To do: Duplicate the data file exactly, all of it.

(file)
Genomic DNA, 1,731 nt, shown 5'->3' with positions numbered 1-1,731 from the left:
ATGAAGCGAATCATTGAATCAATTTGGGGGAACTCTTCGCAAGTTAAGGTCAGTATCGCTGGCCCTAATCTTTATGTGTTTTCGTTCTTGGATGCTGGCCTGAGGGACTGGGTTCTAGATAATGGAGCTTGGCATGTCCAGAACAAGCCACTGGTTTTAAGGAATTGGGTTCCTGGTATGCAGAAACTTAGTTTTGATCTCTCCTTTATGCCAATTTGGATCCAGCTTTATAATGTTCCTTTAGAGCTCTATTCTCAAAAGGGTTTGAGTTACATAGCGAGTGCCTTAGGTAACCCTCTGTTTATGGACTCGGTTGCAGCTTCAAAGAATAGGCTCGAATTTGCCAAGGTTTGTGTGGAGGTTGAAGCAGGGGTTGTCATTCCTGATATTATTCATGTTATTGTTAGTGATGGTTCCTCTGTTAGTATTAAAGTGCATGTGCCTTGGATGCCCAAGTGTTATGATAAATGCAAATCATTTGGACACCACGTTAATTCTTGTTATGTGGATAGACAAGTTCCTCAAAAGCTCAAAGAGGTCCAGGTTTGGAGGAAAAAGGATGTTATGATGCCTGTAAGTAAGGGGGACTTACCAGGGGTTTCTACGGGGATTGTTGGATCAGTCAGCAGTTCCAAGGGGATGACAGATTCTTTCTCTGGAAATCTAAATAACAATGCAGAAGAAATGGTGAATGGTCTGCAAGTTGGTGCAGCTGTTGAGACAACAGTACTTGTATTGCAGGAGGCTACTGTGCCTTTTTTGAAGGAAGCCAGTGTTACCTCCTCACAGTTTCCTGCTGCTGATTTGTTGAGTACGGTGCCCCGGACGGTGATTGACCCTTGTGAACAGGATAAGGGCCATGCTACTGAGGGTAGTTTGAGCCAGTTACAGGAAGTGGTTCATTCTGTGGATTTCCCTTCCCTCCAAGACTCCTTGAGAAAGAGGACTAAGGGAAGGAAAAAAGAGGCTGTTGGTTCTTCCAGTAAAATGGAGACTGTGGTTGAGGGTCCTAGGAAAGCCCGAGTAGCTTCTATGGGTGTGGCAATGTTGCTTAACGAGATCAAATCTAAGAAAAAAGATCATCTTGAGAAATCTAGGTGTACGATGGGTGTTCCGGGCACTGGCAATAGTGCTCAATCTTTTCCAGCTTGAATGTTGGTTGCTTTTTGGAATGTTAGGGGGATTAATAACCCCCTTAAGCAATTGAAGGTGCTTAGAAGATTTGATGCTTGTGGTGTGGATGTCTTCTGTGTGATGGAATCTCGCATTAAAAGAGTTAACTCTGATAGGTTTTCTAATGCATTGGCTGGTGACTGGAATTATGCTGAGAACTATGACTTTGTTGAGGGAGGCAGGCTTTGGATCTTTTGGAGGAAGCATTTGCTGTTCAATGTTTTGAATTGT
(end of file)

Genomic DNA, 1,731 nt, shown 5'->3' with positions numbered 1-1,731 from the left:
ATGAAGCGAATCATTGAATCAATTTGGGGGAACTCTTCGCAAGTTAAGGTCAGTATCGCTGGCCCTAATCTTTATGTGTTTTCGTTCTTGGATGCTGGCCTGAGGGACTGGGTTCTAGATAATGGAGCTTGGCATGTCCAGAACAAGCCACTGGTTTTAAGGAATTGGGTTCCTGGTATGCAGAAACTTAGTTTTGATCTCTCCTTTATGCCAATTTGGATCCAGCTTTATAATGTTCCTTTAGAGCTCTATTCTCAAAAGGGTTTGAGTTACATAGCGAGTGCCTTAGGTAACCCTCTGTTTATGGACTCGGTTGCAGCTTCAAAGAATAGGCTCGAATTTGCCAAGGTTTGTGTGGAGGTTGAAGCAGGGGTTGTCATTCCTGATATTATTCATGTTATTGTTAGTGATGGTTCCTCTGTTAGTATTAAAGTGCATGTGCCTTGGATGCCCAAGTGTTATGATAAATGCAAATCATTTGGACACCACGTTAATTCTTGTTATGTGGATAGACAAGTTCCTCAAAAGCTCAAAGAGGTCCAGGTTTGGAGGAAAAAGGATGTTATGATGCCTGTAAGTAAGGGGGACTTACCAGGGGTTTCTACGGGGATTGTTGGATCAGTCAGCAGTTCCAAGGGGATGACAGATTCTTTCTCTGGAAATCTAAATAACAATGCAGAAGAAATGGTGAATGGTCTGCAAGTTGGTGCAGCTGTTGAGACAACAGTACTTGTATTGCAGGAGGCTACTGTGCCTTTTTTGAAGGAAGCCAGTGTTACCTCCTCACAGTTTCCTGCTGCTGATTTGTTGAGTACGGTGCCCCGGACGGTGATTGACCCTTGTGAACAGGATAAGGGCCATGCTACTGAGGGTAGTTTGAGCCAGTTACAGGAAGTGGTTCATTCTGTGGATTTCCCTTCCCTCCAAGACTCCTTGAGAAAGAGGACTAAGGGAAGGAAAAAAGAGGCTGTTGGTTCTTCCAGTAAAATGGAGACTGTGGTTGAGGGTCCTAGGAAAGCCCGAGTAGCTTCTATGGGTGTGGCAATGTTGCTTAACGAGATCAAATCTAAGAAAAAAGATCATCTTGAGAAATCTAGGTGTACGATGGGTGTTCCGGGCACTGGCAATAGTGCTCAATCTTTTCCAGCTTGAATGTTGGTTGCTTTTTGGAATGTTAGGGGGATTAATAACCCCCTTAAGCAATTGAAGGTGCTTAGAAGATTTGATGCTTGTGGTGTGGATGTCTTCTGTGTGATGGAATCTCGCATTAAAAGAGTTAACTCTGATAGGTTTTCTAATGCATTGGCTGGTGACTGGAATTATGCTGAGAACTATGACTTTGTTGAGGGAGGCAGGCTTTGGATCTTTTGGAGGAAGCATTTGCTGTTCAATGTTTTGAATTGT